Last week, the Rev. Dr. Stephen Noll issued a “Challenge to Orthodox [Anglican] Bishops” who are contemplating attending the Lambeth Conference of Bishops:
“My brothers, are you planning to attend the Lambeth Conference next year? If so, what kind of council do you perceive it to be? If the Conference is claiming to be an “Instrument of the Anglican Communion,” what do you understand the word “communion” to mean? Do you agree with its claim that the Archbishop of Canterbury and the Communion Office have the exclusive “branding rights” to declare who is Anglican and who is not, as was announced by the Primates in October 2017? Do you agree that Bishop Gene Robinson and Bishop Kevin Robertson and those who facilitated them are authentic Anglicans, whereas Archbishop Foley Beach and Archbishop Miguel Uchoa are heading up some other Christian denomination?
“Let me ask you a personal question – because true fellowship is personal and a church council, while it has a formal role, is a body of brothers (and sisters) united in “making the good confession” of our Lord Jesus Christ. For those of you who are members of the Gafcon and Global South movements, how can you sit in council in Jerusalem or Cairo and enjoy sweet fellowship with brothers who have been expelled from their churches, sued out of their properties, defrocked from their ministries, and then turn around and sit at table in Canterbury with bishops of the Episcopal Church, Anglican Church of Canada, and others who have disowned these brothers?”
Yesterday, Archbishop Nicholas Okoh (Nigeria), Chairman of the Global Fellowship of Confessing Anglicans, cited the celebration of a “marriage” performed by a Bishop in the Anglican Church of Canada (ACoC) of an assisting Bishop and his “partner,” in the cathedral (see above), and the virtual certainty that they will be welcomed “in good standing” by the Archbishop of Canterbury and others to the Lambeth 2020 Conference of Bishops, and added his “Warning” to Dr. Noll’s:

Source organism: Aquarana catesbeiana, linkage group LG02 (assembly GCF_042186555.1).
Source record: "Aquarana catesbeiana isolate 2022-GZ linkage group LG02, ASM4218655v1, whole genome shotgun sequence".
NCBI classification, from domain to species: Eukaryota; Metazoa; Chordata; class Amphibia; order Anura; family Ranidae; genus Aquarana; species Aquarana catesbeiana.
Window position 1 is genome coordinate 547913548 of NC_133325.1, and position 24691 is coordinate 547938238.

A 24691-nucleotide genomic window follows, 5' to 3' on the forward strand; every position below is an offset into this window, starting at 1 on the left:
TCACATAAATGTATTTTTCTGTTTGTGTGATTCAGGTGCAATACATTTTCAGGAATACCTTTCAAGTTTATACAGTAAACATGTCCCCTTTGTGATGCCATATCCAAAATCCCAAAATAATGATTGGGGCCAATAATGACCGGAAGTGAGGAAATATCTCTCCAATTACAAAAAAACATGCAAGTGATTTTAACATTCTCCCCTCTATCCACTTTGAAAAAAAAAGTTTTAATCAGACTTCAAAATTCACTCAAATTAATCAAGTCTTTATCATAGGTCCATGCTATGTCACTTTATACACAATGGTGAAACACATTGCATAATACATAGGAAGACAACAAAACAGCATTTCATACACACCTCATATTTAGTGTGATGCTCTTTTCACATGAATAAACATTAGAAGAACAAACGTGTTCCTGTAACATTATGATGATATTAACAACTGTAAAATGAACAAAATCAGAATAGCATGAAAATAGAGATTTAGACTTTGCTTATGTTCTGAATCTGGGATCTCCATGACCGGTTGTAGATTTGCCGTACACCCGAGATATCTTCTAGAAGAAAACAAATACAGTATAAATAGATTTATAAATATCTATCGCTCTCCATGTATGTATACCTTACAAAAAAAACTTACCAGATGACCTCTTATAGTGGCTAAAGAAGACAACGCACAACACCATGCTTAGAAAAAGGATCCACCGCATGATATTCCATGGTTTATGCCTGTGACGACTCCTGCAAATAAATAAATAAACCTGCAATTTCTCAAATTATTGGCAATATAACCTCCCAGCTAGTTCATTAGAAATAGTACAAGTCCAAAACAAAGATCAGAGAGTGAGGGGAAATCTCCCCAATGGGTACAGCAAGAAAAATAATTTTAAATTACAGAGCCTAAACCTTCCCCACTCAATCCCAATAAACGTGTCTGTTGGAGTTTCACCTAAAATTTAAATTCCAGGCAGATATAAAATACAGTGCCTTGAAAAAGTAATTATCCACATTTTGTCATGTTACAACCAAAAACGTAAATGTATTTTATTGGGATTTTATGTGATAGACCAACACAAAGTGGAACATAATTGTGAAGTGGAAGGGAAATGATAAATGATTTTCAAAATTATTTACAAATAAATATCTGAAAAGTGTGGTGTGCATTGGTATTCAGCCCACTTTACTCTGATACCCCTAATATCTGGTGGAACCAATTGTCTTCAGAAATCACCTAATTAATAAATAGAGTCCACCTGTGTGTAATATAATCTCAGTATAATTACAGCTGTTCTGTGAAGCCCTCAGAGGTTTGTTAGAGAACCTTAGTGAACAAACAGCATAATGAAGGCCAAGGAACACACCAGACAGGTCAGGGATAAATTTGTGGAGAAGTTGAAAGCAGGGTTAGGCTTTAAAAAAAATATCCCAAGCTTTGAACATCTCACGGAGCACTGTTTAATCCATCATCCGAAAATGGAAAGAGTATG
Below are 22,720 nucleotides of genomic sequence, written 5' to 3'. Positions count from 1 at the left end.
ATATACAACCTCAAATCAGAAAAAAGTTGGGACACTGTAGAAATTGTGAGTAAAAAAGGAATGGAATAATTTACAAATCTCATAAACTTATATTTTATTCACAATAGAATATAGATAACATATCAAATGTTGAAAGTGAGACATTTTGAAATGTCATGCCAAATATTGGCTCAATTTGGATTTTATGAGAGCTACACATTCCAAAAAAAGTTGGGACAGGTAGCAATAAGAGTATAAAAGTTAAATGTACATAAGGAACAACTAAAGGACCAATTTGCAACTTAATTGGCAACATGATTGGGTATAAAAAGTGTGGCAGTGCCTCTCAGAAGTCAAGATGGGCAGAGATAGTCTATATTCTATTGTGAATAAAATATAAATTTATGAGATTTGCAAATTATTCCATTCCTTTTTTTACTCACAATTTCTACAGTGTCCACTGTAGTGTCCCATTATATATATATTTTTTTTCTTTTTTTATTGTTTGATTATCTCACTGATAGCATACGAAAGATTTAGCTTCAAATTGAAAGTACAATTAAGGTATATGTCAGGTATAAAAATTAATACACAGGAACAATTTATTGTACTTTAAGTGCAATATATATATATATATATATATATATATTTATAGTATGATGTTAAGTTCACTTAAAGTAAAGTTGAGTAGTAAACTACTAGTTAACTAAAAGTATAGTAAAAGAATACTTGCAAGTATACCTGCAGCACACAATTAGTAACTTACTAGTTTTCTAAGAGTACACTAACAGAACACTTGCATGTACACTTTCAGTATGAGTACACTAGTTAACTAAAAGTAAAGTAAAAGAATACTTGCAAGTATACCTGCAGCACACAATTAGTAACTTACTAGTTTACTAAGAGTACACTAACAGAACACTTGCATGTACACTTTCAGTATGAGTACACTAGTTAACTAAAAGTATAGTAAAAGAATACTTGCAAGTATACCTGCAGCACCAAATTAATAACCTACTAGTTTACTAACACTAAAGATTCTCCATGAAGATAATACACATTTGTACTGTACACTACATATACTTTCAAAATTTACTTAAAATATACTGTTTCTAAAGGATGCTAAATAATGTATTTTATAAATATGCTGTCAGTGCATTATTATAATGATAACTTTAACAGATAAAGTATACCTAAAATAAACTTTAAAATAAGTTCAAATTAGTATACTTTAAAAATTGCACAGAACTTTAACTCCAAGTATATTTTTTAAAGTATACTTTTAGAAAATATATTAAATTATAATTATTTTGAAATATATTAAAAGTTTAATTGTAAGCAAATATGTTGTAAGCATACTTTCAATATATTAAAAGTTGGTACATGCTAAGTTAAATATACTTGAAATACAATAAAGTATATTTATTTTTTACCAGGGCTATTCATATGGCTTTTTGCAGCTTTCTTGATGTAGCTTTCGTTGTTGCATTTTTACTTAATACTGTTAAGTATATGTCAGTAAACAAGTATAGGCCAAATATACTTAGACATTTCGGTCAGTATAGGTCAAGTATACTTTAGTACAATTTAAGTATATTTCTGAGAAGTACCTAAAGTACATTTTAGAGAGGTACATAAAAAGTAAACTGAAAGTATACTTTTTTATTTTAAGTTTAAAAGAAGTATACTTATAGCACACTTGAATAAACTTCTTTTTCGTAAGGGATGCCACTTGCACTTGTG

“I strongly commend Professor Stephen Noll’s article ‘Taking Sweet Council Together’ in which he shows how true Christian fellowship is not only a joy, but also a responsibility and must be based on true doctrine. Without that discipline, the Church is prey to the ‘fierce wolves’ St Paul warns the Ephesian elders to beware of, even those who arise from within the Church and speak ‘twisted things’ (Acts 20:29, 30).
“With great sadness we therefore have to conclude that the Lambeth Conference of 2020 will itself be an obstacle to the gospel by embracing teaching and a pattern of life which are profoundly at odds with the biblical witness and the apostolic Christianity through the ages.”
I believe that there may yet be some Biblically faithful Bishops in the Anglican Communion who intend to go to the Lambeth Conference of Bishops in 2020 to object to false teaching and make a witness to the truth of the Gospel. I have listened to Bishops—especially those newly consecrated who have not attended these Communion wide meetings—who sincerely believe that they can make a difference by taking a stand at these gatherings which are organized and directed by Canterbury, with “minders” from the Anglican Communion Office already assigned to these faithful bishops who intend to come, and with generous funding by The Episcopal Church and others who promote the very teaching contrary to the Gospel that we see pictured above.
Based on what I have observed at such official Communion wide meetings, there’s more I could say. But instead, let me suggest what a senior “Bishop” (the Apostle Paul) would almost certainly say to a younger “Bishop” (Timothy) in this situation.
“But mark this, there will be terrible times in the last days”. 2 Tim. 3:1
Anglicans are facing a terrible crisis—a choice which the Anglican “status quo” refuses to address.